She & Him: Classics

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She & Him
Classics
(Columbia)
Rating: 3 out of 5 stars

Even at their most indie, Zooey Deschanel and M. Ward always approached their music with a retro mindset. So, it’s little surprise that the duo known as She & Him finally decided to delve into the classic pop American songbook that always seemed to be bubbling under their slight yet enticing originals.

To that end, they hired a full backup band that often includes horns, drums and the occasional backing vocalist and played everything live in the studio. That provides an organic, low key warmth to the performances that range from bland to luscious but are always charming.

For their fifth album and second of all covers (the first was a Christmas themed release), the twosome reach back to the 30s for the sweet, melancholy “We’ll Meet Again” originally recorded by Vera Lynn and Ella Fitzgerald’s reading of “Would You Like to Take a Walk?,” a sultry duet with one of the few M. Ward vocals. The newest selections are tasty takes on the Goffin/King 1964 nugget “Oh No Not My Baby,” and Charles Aznavour’s “She” (also recorded by Elvis Costello) from 1974, the album’s lone M. Ward solo vocal, but much of the material dates from the 50s and 40s. It’s all as wispy, some may say flimsy, as Deschanel’s airy singing and her style that’s a little too emotionless and delicate for some of this heavily romantic music. That’s especially true when she attempts to breathe life into the umpteenth version of “Unchained Melody” with backing from Ward’s skeletal guitar and vocals from the Chapin Singers, and ends up with a version that’s less dreamy than snoozy.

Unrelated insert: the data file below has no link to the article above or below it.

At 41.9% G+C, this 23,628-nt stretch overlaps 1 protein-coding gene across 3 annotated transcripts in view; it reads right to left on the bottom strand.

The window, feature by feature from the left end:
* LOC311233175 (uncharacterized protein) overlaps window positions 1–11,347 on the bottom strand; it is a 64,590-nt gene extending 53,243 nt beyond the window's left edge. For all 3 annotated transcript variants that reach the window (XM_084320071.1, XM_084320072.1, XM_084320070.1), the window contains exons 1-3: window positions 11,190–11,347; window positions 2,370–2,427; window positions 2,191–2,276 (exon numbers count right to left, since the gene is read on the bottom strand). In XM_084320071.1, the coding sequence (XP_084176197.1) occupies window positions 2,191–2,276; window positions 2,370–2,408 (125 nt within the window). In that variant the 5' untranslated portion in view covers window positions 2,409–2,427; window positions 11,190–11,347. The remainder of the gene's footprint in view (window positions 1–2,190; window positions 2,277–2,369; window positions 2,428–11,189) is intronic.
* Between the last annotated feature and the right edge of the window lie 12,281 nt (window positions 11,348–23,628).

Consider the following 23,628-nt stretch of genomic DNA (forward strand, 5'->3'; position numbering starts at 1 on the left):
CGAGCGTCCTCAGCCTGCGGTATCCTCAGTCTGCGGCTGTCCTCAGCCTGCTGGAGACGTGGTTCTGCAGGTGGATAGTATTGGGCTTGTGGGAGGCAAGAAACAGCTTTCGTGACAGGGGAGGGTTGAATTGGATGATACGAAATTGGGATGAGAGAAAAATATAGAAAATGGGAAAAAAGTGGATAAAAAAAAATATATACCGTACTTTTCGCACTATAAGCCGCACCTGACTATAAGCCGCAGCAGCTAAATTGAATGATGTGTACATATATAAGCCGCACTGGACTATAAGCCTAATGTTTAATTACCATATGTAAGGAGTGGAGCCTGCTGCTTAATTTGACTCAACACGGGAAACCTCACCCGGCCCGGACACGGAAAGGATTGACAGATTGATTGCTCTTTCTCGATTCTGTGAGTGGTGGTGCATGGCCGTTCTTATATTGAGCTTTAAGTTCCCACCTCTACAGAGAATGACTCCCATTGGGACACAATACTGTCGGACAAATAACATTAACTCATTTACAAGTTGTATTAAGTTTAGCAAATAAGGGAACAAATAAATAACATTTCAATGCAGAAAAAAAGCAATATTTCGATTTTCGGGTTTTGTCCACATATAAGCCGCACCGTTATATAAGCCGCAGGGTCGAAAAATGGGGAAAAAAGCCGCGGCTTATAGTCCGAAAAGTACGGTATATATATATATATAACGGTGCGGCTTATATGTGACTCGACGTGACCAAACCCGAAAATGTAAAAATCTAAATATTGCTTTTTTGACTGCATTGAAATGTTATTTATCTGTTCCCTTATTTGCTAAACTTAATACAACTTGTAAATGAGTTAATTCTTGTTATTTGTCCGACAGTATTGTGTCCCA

Still, there is no debating the sheer quality of the songs or Deschanel and Ward’s best intentions to dust them off for a younger generation who likely haven’t heard most of these selections. They obviously invested their hearts in the project with arrangements that let these gems breathe and smartly don’t fuss with the melodies that made them so memorable and timeless.  Ultimately despite, or perhaps because of, its minor ambitions, Classics succeeds on its own terms.